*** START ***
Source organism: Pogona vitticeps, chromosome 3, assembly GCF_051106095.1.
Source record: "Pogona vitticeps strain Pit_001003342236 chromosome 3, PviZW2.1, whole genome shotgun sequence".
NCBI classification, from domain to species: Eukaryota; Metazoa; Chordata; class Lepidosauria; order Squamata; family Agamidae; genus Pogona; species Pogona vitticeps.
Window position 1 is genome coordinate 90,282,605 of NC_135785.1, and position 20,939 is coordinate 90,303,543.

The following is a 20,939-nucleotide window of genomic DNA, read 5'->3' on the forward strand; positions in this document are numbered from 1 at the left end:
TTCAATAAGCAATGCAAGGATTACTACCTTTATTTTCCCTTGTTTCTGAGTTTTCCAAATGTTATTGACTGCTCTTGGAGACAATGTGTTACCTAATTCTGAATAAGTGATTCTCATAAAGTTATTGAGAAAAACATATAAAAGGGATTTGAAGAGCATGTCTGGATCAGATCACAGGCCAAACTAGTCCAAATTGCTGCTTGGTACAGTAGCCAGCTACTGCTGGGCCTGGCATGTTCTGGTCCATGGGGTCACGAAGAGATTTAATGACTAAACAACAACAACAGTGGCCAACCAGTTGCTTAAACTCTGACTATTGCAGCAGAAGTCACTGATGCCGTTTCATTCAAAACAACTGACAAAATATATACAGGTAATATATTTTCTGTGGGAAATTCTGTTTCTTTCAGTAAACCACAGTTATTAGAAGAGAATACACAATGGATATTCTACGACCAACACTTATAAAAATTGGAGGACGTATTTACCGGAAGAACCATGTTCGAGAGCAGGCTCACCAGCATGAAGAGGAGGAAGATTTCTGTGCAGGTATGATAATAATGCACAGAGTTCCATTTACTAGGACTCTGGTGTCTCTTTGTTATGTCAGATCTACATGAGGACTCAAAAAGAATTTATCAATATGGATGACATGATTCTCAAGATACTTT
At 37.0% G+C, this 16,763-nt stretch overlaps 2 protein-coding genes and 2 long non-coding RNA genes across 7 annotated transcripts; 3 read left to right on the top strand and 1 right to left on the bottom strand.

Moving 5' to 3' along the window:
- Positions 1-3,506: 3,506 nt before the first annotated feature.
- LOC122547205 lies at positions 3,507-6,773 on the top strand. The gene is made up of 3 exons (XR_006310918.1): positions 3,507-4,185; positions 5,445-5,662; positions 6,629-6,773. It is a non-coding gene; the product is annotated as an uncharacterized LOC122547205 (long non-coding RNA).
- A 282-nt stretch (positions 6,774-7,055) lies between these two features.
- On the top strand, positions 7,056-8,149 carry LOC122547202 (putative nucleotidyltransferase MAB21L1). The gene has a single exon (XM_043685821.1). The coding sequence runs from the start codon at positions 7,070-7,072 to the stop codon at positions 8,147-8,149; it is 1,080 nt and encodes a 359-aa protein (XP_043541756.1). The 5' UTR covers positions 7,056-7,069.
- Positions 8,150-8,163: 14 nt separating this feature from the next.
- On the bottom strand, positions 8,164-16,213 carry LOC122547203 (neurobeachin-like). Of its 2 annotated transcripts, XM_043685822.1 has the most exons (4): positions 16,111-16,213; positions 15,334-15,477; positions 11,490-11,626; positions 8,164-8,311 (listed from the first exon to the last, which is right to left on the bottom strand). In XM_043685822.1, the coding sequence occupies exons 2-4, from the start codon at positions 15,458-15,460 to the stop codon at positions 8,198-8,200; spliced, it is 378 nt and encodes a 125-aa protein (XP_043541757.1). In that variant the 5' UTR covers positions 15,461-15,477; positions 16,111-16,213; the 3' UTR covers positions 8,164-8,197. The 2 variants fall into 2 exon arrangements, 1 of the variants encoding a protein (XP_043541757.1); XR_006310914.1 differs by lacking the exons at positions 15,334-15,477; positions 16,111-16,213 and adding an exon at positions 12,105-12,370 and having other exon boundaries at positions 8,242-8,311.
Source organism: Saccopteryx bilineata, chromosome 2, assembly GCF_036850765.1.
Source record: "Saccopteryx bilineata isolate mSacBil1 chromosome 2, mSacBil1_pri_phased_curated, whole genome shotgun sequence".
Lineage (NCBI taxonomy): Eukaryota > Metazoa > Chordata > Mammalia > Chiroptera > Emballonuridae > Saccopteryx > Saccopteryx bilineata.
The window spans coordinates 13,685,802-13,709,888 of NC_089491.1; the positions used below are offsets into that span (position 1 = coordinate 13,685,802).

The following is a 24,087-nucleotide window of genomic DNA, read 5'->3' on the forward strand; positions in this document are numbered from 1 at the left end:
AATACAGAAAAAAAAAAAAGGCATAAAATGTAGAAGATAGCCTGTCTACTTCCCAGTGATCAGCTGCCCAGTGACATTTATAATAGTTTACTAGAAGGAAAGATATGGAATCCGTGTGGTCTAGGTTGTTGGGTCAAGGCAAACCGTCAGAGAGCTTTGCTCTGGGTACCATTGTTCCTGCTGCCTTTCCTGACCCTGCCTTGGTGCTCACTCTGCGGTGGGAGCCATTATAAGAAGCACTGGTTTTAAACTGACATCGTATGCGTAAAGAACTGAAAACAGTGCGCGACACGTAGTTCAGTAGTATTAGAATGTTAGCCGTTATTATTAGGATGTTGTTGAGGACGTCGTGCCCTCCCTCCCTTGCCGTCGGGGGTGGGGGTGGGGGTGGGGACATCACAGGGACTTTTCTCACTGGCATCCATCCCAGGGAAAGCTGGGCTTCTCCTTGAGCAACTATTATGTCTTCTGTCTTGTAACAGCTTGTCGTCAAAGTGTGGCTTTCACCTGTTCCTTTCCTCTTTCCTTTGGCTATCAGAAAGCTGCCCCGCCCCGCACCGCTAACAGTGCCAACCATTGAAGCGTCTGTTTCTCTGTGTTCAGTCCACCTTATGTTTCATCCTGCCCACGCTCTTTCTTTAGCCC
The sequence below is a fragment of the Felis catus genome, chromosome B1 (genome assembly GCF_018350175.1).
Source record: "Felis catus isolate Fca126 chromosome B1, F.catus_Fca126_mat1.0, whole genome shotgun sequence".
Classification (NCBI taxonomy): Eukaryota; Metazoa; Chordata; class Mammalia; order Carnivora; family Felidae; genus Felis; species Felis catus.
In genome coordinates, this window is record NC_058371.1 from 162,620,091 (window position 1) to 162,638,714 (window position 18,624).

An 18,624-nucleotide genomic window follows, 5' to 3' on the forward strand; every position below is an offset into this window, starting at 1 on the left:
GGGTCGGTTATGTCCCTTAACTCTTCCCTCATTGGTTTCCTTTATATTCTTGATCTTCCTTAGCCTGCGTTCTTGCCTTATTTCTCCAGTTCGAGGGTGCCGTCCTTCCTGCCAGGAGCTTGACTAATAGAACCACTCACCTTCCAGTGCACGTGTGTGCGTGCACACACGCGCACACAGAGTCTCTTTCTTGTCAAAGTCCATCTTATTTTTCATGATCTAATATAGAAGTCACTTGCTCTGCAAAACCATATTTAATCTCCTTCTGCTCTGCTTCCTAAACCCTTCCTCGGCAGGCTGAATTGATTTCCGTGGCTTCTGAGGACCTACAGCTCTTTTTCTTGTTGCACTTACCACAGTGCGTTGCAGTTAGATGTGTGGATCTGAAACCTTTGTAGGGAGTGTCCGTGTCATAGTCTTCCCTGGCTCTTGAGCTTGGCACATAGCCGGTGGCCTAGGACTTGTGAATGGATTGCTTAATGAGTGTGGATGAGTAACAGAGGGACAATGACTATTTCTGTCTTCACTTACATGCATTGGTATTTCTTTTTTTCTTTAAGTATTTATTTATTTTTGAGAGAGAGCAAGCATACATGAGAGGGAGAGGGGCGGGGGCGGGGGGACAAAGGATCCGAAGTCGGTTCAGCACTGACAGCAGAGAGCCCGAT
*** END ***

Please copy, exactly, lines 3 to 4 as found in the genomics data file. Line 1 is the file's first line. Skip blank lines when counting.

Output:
NCBI classification, from domain to species: Eukaryota; Metazoa; Chordata; class Lepidosauria; order Squamata; family Agamidae; genus Pogona; species Pogona vitticeps.
Window position 1 is genome coordinate 90,282,605 of NC_135785.1, and position 20,939 is coordinate 90,303,543.